Saturday, April 05, 2008

Other Nations Watch US

By Carol Gee

Mideast journalist watched the NATO summit -- As has been noted in the past Aljazeera is a good source to watch and can often provide useful insight into world opinion. This is its view of Bush's current trip. "Bush loses out in Bucharest," was written by Marwan Bishara, who is Al Jazeera's senior political analyst. To quote:

As the Nato conference in Bucharest comes to a close, it is clear George Bush did not get much of what he bargained for. . . Bush's adventures in Afghanistan and Iraq have hurt Washington's standing within the alliance, even if it remains its only prospective leader.

. . . Needless to say, none of this will do the Republicans much good in an election year. With escalation in Iraq, further deterioration in Afghanistan will make it far more difficult for the Bush presidency to claim any success of any sort.

. . . All the while its partners are becoming more numerous than its members with a far more complex set of challenges than dealing with the Cold War threat from the Warsaw pact. It has become clear that the more Nato expands the less effective it has become. If Washington is to expect more European help, it will have to accept more European autonomy in defense and decision making. And even then, the Europeans remain generally reluctant to increase their military budget to four per cent of their GDP as Washington would want them to do in order to share the burden of its adventures.

Watching Putin -- "Putin criticizes NATO but has praise for Bush." Russian President Vladimir Putin and U.S. President George Bush each won and gave up a little bit at the NATO Summit this week. Putin is pleased that the Ukraine and Georgia were not admitted into the NATO alliance and Bush is pleased at the generally positive tone of remarks by Putin regarding the U.S. proposed missile shield. To quote the IHT, "Bush, speaking directly to Putin in his remarks, described the two of them as 'two old war horses,' the American official said." Russia's RIA Novosti reports on Bush's meetings in Russia next, for perhaps the last meeting between these two leaders. Bush will leave office next year and Putin will hand over power to his successor Dmitry Medvedev in May. To quote:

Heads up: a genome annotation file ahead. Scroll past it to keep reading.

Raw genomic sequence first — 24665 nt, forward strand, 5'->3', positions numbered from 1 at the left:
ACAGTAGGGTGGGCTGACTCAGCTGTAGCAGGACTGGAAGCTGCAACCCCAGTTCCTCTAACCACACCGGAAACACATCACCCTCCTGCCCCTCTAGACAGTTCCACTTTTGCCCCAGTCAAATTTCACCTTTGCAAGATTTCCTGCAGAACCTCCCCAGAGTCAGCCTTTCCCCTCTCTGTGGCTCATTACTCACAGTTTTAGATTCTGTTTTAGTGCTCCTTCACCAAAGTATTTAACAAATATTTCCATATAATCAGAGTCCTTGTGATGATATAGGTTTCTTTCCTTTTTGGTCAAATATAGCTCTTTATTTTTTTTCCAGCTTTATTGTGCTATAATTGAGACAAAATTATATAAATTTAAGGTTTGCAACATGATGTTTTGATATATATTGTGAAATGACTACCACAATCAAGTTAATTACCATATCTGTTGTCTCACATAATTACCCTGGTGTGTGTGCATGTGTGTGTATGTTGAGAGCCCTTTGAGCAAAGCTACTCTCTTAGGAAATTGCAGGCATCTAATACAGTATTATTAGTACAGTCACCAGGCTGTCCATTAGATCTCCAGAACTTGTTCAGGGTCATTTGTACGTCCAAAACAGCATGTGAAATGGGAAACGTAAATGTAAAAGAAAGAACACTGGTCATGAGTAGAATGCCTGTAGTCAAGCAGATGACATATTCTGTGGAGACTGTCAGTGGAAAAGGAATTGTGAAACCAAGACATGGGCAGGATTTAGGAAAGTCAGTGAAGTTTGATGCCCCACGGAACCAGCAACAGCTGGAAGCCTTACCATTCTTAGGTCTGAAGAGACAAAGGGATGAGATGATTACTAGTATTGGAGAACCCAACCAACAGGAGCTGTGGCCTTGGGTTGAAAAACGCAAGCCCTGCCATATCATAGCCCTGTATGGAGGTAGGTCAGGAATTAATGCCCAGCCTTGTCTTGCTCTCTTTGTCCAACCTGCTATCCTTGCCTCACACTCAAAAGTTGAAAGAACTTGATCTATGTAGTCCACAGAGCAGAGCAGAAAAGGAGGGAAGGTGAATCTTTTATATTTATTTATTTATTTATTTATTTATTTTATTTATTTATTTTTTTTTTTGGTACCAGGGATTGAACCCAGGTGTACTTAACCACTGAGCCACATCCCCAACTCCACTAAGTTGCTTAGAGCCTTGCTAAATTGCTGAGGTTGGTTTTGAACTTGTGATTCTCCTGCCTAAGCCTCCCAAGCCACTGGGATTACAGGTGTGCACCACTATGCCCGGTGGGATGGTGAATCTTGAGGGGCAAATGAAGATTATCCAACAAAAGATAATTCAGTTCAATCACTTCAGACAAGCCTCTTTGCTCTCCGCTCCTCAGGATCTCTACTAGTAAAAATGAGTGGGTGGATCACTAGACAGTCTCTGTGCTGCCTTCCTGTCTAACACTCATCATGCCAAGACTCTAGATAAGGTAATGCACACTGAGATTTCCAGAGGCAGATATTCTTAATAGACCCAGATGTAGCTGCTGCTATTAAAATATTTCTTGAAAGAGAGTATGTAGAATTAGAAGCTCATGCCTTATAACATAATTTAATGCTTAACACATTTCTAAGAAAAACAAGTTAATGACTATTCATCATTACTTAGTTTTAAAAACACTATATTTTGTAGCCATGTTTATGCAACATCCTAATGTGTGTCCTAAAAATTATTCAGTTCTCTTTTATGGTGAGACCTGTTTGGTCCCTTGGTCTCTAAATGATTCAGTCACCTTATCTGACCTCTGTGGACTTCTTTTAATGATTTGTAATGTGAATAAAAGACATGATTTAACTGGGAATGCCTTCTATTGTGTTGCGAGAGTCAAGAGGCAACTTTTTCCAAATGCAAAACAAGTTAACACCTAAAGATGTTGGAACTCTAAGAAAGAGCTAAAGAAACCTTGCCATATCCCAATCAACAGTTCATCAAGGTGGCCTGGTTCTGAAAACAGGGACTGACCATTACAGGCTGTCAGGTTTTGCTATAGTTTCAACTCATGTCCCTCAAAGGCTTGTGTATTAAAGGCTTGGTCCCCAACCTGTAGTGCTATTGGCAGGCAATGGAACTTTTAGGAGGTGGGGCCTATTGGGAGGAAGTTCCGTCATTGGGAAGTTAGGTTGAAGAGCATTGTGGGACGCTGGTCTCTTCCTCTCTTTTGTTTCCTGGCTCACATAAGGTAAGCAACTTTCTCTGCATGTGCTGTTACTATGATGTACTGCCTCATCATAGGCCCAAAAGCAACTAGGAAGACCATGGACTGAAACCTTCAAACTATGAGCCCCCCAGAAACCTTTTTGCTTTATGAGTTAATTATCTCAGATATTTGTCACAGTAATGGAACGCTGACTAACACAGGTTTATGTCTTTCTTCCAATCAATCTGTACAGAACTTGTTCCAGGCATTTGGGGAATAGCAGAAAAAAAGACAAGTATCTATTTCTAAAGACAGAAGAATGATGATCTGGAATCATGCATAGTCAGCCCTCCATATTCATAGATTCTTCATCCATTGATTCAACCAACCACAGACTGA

Bush and Putin are expected to meet for an informal dinner later today, and will begin negotiations on Sunday. The U.S. leader will also meet on Sunday with Russian president-elect Dmitry Medvedev, who is set to take over in the Kremlin on May 7 when Putin steps down.

The presidents' talks, a continuation of their meeting at the NATO summit which Putin attended as a guest, are again likely to focus on missile defense and NATO expansion. The agenda will also include a broader strategic security deal between the two countries.

References: Deutsche Welle/Germany on NATO: Opinion, easing tensions, Afghanistan, Ins & Outs ; and on the U.S. election: "Dear American Voter" videos @ Link TV.

The Financial Times watches -- For all kinds of news, not just financial, if you can only read one newspaper on line, choose the Financial Times of London. Regarding U.S. job losses, its headline reads, "US loses jobs at fastest rate in 5 years." To quote from the story:

US employers cut more jobs in March than at any other time in the past five years, reinforcing the view that the US is in recession and raising fears about consumer spending.

. . . The Bureau of Labor Statistics also revised upwards its estimate of job losses in January and February. The figures show the US has lost between 76,000 and 80,000 jobs every month since the start of this year and 232,000 jobs during the quarter.

International watch -- In the same way that we are interested in what other nations think, other nations are interested in what we think. From the International Herald Tribune we get this headline: "81% in U.S. poll say nation is on the wrong track." To quote:

Americans are more dissatisfied with the country's direction than at any time since the New York Times/CBS News poll began asking about the subject in the early 1990s, according to the latest poll.

In the poll, 81 percent of respondents said they believed "things have pretty seriously gotten off on the wrong track," up from 69 percent a year ago and 35 percent in early 2002.

Although the public mood has been darkening since the early days of the war in Iraq, it has taken a new turn for the worse in the last few months, as the economy has seemed to slip into recession. There is now nearly a national consensus that the country faces significant problems.

The BBC is watching -- the Blackwater story: Despite an FBI investigation begun in November into an "unprovoked" shooting of 17 Iraqis, Blackwater's contract to provide security to the State Department has been renewed. The Clintons' money story, provides a quote:

Democratic presidential hopeful Hillary Clinton and her husband, ex-President Bill Clinton, have revealed they earned more than $100m (£50m) in eight years.

Since 2000, the former first couple took in nearly $110m, with more than $20m made in 2007, and gave more than $10m to charity in the same period.

Viewing the globe as shrinking, it takes less and less time to learn what is going on in the rest of the world. With the advent of the Internet we can instantly "pick up a newspaper" from across the sea without ever getting in a boat.

(Cross-posted at South by Southwest.)

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